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Old 28-02-2013, 11:55   #31
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Re: The Knife Thread

I'm a landlubber (for now) but I always carry at least 2 knives. In my pocket I caryy an old 3 blade Buck that I bought probably 35 years ago. It mostly collects pocket lint, but remains sharp.
On my belt I always carry a no-folder, straight knife. I used to have a Buck110, but it was a foler, and rally quite heavy what with the brass bolsters and thick wood slab sides.
I first got a Schrade Sharpfinger with the fake scrimshaw handle, and wore it for years. It was just the right size, and the balance was perfect. I eventually broke it at the first rivet kickstarting my Harley. It just rolled down my leg and hit the grounf, and fractured. Schrade sent me a replacement for free. However, Schrade had been sold, and the steel quality wasn't near as good. I broke the tip off it in short order, and reground it myself. I still have it.
Then I found a Puma Buddy on Sportsmans Guide. It has the same shape as a Sharpfinger, but is made in Soligen, Germany, and has a beautiful stag bone handle. It's a fantastic knife.
But, for work, on the truck and everyday, I'm currently using a little K-Bar I found. The blade is a little short, but it seems to be a decent knife.It hold an edge well, and a few strokes on the stone brings it back up to shaving sharp.
I wouldn't be without my knife. THe general public is so wussified about them anymore. I've gotten horrified looks from people when they see my little 3" blade. But they're always the ones that need one. When I whip it out, they back up and get real defensive. Seems they prefer safety scissors and school paste rather than a nice sharp tool for the job.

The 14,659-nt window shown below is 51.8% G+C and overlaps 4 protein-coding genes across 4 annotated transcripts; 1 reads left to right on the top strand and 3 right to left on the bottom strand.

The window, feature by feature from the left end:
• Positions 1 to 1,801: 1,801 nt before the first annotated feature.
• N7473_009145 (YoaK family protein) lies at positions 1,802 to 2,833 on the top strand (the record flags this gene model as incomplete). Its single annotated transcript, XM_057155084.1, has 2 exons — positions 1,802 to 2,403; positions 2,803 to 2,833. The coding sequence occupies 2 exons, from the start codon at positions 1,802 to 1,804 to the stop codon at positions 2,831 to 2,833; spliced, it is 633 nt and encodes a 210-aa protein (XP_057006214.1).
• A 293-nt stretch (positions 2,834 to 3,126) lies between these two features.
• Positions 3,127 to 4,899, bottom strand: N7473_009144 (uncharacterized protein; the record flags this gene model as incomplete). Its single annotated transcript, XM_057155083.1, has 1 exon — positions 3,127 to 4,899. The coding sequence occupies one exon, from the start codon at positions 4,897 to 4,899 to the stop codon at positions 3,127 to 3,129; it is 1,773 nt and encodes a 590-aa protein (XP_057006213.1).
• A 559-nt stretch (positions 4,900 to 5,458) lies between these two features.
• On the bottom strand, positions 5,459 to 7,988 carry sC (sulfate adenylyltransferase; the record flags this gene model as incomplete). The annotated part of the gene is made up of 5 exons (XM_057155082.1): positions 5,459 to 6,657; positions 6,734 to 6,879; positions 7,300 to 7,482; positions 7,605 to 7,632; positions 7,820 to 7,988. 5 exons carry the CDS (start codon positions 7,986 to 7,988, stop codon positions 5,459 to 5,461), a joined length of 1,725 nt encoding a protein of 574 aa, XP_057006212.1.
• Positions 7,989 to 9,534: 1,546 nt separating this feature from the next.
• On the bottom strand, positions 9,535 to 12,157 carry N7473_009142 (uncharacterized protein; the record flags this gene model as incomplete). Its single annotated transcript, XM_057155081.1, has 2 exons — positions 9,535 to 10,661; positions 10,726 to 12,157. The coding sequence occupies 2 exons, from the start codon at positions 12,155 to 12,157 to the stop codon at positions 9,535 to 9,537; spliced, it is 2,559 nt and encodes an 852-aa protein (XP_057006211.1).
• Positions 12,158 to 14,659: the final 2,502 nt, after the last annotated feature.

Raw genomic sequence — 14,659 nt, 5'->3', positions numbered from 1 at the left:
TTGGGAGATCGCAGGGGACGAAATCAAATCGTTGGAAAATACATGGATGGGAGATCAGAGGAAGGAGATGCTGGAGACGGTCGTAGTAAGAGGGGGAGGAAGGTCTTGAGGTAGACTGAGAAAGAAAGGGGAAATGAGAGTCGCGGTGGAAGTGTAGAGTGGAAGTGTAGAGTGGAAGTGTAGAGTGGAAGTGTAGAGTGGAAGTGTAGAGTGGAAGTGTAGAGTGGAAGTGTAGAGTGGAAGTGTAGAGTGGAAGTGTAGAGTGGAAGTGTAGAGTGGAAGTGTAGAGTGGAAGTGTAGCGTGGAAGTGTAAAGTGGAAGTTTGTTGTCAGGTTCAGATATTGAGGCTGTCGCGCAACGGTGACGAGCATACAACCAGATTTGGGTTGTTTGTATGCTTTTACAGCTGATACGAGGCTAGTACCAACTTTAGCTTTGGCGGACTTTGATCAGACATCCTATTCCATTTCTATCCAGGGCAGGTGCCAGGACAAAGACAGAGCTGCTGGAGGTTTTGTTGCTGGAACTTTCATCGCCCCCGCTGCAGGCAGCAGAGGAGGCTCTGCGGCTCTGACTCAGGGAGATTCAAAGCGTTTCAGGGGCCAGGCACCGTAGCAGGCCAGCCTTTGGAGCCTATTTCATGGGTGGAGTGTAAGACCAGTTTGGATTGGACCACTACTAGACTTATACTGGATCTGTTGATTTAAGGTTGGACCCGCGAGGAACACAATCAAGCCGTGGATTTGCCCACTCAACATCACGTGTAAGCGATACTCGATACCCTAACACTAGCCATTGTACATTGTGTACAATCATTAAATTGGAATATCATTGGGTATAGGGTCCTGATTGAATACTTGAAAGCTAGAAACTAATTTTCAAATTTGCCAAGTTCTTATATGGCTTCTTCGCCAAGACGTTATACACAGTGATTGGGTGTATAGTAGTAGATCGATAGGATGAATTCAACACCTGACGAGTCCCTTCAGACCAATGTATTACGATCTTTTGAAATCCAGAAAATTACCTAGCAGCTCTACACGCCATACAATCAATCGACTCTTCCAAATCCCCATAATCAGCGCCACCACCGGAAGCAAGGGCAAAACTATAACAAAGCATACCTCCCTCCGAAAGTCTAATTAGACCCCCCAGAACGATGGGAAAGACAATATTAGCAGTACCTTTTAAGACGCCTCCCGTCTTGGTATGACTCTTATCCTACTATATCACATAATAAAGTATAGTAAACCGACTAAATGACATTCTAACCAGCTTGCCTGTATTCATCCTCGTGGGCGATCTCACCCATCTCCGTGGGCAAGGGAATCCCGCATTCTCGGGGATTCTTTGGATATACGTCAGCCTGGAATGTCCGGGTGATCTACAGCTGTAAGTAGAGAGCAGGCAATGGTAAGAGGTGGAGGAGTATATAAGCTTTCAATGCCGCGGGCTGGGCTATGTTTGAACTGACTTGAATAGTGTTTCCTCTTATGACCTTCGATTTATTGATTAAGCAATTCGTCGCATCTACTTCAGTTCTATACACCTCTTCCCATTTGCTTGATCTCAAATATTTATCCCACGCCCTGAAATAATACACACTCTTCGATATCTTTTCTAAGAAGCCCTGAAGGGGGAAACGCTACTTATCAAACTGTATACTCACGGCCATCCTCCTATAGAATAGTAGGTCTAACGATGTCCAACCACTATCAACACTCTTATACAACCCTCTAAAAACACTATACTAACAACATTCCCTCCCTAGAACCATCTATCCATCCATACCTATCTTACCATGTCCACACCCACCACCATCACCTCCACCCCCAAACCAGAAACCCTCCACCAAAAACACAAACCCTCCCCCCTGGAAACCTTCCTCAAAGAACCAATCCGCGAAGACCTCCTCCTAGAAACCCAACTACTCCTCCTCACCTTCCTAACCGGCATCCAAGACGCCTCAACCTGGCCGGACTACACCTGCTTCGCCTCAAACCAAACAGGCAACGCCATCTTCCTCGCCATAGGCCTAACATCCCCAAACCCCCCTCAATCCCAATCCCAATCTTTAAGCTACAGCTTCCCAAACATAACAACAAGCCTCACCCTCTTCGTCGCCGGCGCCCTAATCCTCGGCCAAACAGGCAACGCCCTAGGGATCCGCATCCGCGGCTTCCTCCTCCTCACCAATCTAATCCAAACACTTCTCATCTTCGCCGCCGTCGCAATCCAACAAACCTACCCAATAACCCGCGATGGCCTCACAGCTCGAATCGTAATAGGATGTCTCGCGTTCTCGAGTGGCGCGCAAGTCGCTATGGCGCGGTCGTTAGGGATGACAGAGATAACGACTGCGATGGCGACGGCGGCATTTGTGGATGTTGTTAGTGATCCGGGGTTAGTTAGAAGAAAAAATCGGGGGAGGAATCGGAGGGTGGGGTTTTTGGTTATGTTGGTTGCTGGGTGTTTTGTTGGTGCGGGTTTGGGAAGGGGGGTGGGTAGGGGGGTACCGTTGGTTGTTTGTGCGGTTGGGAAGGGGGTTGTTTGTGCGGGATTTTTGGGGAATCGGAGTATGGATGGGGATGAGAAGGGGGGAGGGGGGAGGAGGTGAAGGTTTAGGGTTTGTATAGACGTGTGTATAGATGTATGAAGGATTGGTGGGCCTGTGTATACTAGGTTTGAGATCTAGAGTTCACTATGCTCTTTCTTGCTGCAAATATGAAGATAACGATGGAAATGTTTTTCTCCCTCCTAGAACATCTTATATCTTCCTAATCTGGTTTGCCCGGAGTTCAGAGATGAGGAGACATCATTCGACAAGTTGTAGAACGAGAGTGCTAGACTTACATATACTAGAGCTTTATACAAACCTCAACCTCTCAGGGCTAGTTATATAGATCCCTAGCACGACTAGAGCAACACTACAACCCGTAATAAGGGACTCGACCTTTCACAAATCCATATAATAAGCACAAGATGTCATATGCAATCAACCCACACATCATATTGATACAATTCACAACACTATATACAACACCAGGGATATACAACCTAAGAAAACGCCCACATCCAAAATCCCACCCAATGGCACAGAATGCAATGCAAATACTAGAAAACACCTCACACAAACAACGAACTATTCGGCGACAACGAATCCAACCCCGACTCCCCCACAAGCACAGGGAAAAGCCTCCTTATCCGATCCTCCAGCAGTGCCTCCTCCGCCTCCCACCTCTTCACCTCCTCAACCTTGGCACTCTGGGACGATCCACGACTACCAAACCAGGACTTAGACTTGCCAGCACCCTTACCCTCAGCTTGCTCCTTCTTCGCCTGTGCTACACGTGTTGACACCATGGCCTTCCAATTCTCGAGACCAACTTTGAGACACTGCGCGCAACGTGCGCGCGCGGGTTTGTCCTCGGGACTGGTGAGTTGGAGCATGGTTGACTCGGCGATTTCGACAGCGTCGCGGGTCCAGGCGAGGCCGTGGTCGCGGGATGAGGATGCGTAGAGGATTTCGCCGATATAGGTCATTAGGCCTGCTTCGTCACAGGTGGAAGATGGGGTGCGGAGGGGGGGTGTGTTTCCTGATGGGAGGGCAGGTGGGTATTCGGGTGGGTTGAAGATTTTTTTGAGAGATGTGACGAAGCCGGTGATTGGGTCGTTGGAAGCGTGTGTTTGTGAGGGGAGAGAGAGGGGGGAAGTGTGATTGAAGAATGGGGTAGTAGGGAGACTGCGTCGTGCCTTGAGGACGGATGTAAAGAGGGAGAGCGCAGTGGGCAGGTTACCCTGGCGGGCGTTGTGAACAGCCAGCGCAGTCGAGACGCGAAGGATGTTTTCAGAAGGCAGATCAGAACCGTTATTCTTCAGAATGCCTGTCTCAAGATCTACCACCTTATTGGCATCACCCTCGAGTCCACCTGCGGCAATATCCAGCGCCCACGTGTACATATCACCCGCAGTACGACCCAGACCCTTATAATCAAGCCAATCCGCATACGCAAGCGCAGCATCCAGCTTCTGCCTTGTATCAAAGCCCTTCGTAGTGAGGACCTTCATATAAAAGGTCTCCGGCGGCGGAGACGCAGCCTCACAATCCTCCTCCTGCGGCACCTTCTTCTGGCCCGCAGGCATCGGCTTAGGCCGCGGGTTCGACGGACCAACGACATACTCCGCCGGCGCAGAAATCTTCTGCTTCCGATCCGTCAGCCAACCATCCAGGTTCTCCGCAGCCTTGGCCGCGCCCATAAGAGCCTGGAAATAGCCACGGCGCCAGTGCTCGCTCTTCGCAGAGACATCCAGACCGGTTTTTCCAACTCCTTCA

Tops knives has a blade I would love to have, designed by Tom Brown, an Apache Indian trained tracker. Called the Tracker, and the smaller Scout. The Scout runs in at $119, the larger Tracker at $299. I think the Tracker is a bit heavy for general wear, at 1lb 12oz.
TOPS Knives.com
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A good knife is a lifesaver. Tops is one of my favorite sites, as is Cold Steel. Cold Steel's knives have taken a bit of a turn in quality, as some are being made overseas. But they still have some awesome cutlery. You can get a nice cutlass from them that is as perfect of a replica as you will get. 1917 Cutlass - Cold Steel Knives
Cold Steel Knives
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Old 28-02-2013, 12:09   #32
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Myerchin fixed blade with fid. My cold steel recon sees more action to be honest. The thing is ready for war.
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Old 28-02-2013, 12:11   #33
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And a fid also works for leveraging shackles, it's why there is usually a hole in them. Saves me from needing pliers a lot.
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Old 28-02-2013, 12:19   #34
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Re: The Knife Thread